The Quest for the Public Intellectual, Identity and Service
Edited By Karen Ragoonaden
Chapter One: Setting the Path Toward Emancipatory Practices: Professor of Teaching
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Setting the Path Toward Emancipatory Practices
Professor of Teaching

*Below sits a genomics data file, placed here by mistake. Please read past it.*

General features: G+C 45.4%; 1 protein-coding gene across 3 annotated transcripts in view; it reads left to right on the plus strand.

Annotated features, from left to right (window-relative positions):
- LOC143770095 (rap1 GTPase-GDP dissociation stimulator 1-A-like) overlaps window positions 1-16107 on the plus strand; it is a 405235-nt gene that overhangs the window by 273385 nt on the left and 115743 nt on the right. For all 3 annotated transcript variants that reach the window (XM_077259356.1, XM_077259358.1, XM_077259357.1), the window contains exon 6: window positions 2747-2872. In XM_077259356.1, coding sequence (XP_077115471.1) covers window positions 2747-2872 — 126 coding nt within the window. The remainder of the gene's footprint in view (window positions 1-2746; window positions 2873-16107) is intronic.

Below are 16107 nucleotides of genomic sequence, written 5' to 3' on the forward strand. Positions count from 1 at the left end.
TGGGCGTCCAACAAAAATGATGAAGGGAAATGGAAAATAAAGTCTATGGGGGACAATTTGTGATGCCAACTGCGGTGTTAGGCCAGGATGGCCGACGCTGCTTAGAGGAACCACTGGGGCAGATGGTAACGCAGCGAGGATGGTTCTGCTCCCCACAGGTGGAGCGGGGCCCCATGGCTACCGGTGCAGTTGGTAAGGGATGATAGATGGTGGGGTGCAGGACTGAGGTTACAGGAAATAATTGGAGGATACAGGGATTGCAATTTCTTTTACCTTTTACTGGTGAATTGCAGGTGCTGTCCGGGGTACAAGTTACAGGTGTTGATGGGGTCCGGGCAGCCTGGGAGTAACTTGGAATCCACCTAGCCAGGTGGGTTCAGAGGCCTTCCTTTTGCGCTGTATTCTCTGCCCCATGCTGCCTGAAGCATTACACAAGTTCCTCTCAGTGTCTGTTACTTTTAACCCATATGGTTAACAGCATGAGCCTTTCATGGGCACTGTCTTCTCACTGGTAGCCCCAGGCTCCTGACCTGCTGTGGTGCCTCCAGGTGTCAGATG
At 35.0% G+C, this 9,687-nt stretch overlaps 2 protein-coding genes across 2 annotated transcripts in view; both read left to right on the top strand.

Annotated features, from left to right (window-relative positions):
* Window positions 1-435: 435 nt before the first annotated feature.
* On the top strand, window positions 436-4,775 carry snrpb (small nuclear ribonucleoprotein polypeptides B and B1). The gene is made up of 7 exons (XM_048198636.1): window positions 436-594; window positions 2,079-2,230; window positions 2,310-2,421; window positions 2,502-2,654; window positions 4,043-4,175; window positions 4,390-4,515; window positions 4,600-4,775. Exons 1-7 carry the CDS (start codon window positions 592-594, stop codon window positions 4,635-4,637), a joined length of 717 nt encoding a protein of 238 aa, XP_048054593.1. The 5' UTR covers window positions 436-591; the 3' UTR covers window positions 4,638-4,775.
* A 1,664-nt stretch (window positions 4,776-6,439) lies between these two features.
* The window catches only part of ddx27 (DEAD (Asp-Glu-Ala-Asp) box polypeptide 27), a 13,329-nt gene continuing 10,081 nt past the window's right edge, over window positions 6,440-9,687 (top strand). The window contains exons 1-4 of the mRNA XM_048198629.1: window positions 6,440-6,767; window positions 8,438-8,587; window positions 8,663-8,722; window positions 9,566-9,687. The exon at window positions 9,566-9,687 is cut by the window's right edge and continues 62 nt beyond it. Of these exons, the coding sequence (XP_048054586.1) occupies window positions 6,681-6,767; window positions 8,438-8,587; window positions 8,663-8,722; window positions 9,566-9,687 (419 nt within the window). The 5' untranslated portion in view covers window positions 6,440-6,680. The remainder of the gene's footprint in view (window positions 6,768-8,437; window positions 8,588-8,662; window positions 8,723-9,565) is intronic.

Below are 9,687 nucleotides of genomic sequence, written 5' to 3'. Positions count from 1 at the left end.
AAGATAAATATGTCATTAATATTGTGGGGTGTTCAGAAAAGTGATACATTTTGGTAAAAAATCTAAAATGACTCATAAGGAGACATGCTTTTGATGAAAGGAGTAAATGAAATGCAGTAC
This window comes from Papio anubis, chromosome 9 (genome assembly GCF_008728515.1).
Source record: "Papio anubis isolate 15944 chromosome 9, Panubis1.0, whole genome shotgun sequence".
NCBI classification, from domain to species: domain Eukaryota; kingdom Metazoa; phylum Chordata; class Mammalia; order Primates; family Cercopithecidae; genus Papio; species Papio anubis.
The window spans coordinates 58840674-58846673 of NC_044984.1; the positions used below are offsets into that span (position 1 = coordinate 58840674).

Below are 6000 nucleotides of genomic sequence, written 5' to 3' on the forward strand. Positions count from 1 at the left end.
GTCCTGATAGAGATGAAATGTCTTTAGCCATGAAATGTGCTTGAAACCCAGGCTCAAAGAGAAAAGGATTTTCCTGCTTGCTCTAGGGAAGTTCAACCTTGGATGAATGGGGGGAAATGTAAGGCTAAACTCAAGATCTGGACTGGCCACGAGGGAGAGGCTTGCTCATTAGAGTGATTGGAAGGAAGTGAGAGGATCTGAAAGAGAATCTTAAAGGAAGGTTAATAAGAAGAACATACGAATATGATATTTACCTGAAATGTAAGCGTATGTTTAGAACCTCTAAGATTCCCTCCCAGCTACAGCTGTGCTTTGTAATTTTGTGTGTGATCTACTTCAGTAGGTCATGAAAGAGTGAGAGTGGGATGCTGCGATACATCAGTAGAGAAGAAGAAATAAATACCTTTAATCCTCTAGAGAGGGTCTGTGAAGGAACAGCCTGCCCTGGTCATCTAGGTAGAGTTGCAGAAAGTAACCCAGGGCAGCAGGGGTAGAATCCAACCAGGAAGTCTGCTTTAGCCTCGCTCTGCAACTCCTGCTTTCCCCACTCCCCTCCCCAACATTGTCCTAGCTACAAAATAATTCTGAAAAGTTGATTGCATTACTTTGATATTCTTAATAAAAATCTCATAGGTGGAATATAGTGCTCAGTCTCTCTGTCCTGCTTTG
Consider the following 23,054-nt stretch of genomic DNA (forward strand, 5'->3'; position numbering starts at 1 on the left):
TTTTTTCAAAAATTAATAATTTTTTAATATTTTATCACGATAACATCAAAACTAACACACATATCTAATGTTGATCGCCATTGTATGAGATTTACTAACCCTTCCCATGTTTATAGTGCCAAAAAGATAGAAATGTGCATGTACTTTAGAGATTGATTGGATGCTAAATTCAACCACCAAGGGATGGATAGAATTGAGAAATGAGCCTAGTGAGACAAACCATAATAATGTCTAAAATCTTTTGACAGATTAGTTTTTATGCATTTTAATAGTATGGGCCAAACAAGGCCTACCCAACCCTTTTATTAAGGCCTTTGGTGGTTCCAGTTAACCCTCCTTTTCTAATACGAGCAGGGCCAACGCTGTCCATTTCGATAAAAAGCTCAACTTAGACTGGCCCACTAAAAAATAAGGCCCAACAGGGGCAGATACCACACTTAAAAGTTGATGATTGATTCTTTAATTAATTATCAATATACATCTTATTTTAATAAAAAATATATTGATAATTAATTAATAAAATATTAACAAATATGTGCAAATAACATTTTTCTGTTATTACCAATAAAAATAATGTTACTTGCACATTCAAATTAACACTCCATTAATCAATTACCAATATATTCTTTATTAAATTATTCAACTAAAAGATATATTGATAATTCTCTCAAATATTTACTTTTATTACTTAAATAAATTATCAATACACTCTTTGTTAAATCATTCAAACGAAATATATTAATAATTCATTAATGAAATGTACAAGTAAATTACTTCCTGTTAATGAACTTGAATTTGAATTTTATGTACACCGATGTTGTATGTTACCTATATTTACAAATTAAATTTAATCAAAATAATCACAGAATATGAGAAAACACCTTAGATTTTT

Arising from the contested site of a new university campus, this chapter reflects on the transformative process of reconceptualizing and rebuilding a professional and academic stream in a twenty-first-century Faculty of Education. In particular, the discussion will reflect the impact of this agency of change on one tenure-track faculty member who was hired into a new research-intense university at a time when the campus did not possess resources and parameters for conceptualizing, supporting, and developing research. To maximize her capital, this assistant professor sought tenure in an innovative new stream introduced to her campus, Professor of Teaching. The novel rank reflected the commitment of the university to provide educational leadership, outstanding teaching, and curriculum innovation to higher education. However, despite the fact that outstanding achievement was required in these areas, guidelines for promotion to Professor were not directive and exhaustive but more so suggestive and situated in place-based environments. Within the context of a market-driven and policy-laden postsecondary institution, this was problematic. Since evidence supporting promotion to full professor is dependent on the discipline and the Faculty, myriad interpretations of what exactly constituted a Professor of Teaching emerged. Chaos, blunders, and misunderstandings ensued. Based on the ambiguity of these policies, of singular interest is the discussion surrounding the experiences of otherness and marginalization that arose as this scholar practitioner focused on her work as a teacher educator...
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